Category Archives: artists

Lor’Avvu — New ongoing series by local artist Maxeem

Hello fellow cartoonists! I am finally tip-toeing into the world of web comics.

I am not abandoning The Civil Four (Casey and I are actually working on issues 5 and 6 right now, and those will be paper printed because it fits the book) but I am starting something else — I did my take on epic space opera (Ex Novo Libris) and this will be a less tongue-in-cheek epic fantasy comic. It’s a web comic with interspersed animations and collaborations from musicians:

Meet Avvu!

external Avvu PNG image clickable space age hyperlink

Avvu is an intersexed hero on a large Earth-like planet undergoing a vast war between its three main genders (female, lale, male), and naturally the main character wants to stop the gender war but has to spend a lifetime of adventures learning the lessons on just how to do so … or whether ze can do it at all! We begin the story outside the story, on Earth, listening to a couple of old creative grandparents begin the tale for their village kids.

Grandma and Grandpa are promising magic, adventure, unique races (the main race is basically a fairy people) and unique languages particular to the world. I am putting a lot of effort into making it rewarding for people who spend time exploring it, but quality enough to just entertain the eyes. So please feel free to read it casually or in-depth. (It is at and also accessible from Current chapter is updated every Tuesday. And you have my word on that. I have no idea how long it will take me to finish it but I estimate about 10 to 20 years.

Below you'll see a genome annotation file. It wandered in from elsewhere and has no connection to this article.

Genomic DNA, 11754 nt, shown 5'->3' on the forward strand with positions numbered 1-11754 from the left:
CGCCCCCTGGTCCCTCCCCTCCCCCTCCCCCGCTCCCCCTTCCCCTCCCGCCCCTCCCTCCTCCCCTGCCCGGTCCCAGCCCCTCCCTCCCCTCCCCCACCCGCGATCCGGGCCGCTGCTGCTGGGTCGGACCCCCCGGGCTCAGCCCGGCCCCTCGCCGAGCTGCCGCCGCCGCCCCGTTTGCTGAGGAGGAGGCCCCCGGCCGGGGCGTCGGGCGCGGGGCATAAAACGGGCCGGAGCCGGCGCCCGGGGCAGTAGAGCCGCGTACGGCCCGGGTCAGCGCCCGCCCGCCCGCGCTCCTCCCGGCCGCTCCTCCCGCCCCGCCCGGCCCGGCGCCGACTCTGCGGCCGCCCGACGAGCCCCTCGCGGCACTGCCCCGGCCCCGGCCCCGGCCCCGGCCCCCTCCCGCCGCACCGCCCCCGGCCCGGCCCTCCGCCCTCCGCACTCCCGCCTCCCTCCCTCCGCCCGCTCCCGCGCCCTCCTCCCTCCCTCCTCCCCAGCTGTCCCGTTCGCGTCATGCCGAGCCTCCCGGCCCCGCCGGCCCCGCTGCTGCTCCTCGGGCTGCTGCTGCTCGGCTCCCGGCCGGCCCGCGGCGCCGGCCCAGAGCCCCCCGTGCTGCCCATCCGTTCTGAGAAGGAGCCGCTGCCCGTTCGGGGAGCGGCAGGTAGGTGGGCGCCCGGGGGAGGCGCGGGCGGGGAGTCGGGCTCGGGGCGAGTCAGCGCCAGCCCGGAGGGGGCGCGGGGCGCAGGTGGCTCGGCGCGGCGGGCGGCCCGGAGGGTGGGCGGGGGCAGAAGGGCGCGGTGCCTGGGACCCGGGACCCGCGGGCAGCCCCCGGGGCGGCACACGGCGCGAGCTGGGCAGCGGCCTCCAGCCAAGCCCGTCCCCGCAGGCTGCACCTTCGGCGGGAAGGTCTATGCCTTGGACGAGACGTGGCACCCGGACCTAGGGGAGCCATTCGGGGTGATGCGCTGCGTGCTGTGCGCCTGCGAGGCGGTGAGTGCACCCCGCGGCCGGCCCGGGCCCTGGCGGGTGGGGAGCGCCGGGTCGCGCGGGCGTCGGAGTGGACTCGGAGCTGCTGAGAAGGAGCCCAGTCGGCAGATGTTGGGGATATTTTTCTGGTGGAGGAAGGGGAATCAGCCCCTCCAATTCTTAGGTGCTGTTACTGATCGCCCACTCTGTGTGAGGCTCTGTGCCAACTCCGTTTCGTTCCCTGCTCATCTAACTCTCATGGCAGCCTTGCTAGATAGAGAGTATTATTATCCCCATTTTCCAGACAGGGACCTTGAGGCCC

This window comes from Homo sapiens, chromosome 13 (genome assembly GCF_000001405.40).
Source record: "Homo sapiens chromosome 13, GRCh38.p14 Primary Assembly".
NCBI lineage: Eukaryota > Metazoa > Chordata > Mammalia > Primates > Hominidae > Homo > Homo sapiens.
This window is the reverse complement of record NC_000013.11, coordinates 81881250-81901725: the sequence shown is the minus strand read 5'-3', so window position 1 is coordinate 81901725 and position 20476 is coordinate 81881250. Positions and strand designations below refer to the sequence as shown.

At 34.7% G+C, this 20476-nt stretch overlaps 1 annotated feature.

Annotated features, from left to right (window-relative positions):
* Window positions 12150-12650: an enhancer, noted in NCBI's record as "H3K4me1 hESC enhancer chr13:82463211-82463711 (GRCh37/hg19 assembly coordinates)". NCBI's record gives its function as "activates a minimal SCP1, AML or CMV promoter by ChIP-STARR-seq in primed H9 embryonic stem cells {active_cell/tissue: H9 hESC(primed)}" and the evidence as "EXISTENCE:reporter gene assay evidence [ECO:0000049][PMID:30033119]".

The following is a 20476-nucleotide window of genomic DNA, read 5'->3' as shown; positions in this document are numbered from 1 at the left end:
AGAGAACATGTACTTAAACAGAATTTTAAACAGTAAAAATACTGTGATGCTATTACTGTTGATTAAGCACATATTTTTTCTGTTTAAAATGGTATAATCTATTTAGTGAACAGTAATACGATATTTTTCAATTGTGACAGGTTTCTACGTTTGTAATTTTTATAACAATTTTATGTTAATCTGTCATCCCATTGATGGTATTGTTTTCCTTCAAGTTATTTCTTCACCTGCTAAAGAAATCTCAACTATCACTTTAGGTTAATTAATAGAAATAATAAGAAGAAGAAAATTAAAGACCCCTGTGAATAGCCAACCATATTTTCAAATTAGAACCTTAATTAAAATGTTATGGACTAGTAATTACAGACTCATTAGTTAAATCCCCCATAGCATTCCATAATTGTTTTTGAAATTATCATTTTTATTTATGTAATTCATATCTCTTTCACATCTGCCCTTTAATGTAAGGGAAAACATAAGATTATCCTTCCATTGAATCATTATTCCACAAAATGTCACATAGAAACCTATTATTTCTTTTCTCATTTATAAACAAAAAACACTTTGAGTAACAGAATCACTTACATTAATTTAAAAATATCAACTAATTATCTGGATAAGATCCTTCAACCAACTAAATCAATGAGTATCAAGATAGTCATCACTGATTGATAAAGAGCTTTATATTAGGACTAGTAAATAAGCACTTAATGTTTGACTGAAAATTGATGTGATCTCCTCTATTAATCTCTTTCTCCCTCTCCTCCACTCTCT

1987 BBC Documentary About R. Crumb

Hello. Mike “Brain Food” Toft here. I just watched this BBC documentary about R. Crumb from 1987 that’s worth a look. Crumb wrote it himself, so I assume it’s showing him the way he wanted to be shown.

The Confessions of Robert Crumb: A Portrait Scripted by the Underground Comics Legend Himself (1987)

It’s not that much new information if you’ve seen “Crumb” (1994), but still worth checking out. This Open Culture web site looks interesting, too. You’re welcome.